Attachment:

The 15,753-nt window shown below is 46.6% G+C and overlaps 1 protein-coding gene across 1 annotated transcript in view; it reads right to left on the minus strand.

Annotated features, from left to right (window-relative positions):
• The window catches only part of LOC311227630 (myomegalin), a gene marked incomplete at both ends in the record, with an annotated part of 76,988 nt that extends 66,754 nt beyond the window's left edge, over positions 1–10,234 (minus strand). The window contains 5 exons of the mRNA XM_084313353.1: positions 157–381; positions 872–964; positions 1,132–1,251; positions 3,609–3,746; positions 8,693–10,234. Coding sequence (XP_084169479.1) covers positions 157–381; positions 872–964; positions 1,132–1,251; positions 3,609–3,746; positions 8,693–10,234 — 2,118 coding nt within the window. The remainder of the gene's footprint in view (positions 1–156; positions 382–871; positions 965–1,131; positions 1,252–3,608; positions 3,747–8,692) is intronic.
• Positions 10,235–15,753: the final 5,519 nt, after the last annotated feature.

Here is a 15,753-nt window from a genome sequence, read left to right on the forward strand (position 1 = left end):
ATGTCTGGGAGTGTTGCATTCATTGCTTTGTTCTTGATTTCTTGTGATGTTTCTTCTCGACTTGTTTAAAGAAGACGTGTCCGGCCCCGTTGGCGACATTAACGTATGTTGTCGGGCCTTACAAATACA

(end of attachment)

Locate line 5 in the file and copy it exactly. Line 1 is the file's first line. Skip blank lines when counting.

Here is a 15,753-nt window from a genome sequence, read left to right on the forward strand (position 1 = left end):